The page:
Those efforts are part of a broader strategy, announced in February, that will focus the conglomerate on four core businesses: the PlayStation gaming division, its film studio Sony Pictures, Sony Music, and the devices business that includes sensors and other components bundled into popular smartphones andtablets. Sony said at the time that it would invest heavily in those areas and reduce its spending on other, under-performing segments.

Meanwhile, Sony’s latest forecast seems to follow the company’s logic on growth. Sony’s Devices business will see its operating income jump by 32 billion yen year-over-year in the 2015 fiscal year ended March 2016. Sony Pictures and Sony Music will also generate a higher operating profit. Sony’s gaming business, however, is expected to be down.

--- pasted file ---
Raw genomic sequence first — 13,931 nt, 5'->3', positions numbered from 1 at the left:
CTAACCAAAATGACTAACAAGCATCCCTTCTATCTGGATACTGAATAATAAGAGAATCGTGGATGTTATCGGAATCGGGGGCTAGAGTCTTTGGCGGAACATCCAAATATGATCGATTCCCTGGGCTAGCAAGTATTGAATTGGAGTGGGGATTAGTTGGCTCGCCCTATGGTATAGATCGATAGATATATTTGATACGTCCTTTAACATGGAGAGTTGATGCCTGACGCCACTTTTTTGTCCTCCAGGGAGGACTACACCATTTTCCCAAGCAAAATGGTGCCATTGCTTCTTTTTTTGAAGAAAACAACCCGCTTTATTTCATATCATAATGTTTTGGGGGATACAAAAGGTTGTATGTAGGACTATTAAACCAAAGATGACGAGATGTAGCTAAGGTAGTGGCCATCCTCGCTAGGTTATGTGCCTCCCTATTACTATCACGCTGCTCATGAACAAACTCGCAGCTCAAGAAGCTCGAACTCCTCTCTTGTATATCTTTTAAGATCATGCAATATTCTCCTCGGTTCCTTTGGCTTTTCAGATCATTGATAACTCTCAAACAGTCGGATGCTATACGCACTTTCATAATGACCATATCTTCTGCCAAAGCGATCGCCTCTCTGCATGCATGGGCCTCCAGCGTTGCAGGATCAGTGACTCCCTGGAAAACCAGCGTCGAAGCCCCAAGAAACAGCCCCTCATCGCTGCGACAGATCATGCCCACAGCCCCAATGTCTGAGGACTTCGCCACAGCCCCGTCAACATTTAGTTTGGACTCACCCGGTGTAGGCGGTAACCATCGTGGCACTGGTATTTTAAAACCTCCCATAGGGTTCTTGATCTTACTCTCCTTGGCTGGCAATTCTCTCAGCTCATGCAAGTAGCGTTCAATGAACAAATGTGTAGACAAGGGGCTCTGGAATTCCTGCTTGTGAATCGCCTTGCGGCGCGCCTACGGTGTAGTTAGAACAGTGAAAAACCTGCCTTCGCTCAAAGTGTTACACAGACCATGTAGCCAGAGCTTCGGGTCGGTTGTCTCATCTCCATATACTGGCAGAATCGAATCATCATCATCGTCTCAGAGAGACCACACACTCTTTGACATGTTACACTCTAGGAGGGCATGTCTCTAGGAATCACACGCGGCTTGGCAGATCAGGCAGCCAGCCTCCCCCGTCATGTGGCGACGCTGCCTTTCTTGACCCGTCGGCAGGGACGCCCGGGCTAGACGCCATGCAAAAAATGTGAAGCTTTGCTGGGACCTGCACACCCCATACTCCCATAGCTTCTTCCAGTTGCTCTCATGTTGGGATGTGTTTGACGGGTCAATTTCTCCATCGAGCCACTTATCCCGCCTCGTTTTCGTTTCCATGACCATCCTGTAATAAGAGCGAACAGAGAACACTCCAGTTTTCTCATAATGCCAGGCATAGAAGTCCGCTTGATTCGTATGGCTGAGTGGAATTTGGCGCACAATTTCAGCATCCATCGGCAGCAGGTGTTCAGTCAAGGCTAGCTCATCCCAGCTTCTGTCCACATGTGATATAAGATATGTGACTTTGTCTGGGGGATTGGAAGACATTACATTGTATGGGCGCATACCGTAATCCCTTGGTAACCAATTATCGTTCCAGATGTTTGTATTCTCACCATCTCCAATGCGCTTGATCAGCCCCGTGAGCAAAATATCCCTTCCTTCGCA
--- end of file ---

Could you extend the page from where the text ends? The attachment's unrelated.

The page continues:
Sony was once a dominant force in the tech space. Many of its products, including televisions, gaming products and devices like the Walkman music player, established the company as a leader and helped it achieve billions of dollars in profits in the 1990s and early 2000s. By the start of this decade, however, the company’s business started on a steep decline as the PlayStation 3 initially failed to gain traction, the Walkman was a distant memory, and everything from digital cameras to mobile devices were getting hit hard by competitors.

Sony’s troubles in mobile have been a thorn in CEO Kazuo Hirai’s side. In October, the company tried to shake up the division by appointing a new executive. The effort, which proved to be fruitless, came after Sony slashed its full-year smartphone sales forecast from 50 million units to 43 million. To put that into perspective, Apple sold over 61 million iPhones in its last-reported quarter, alone.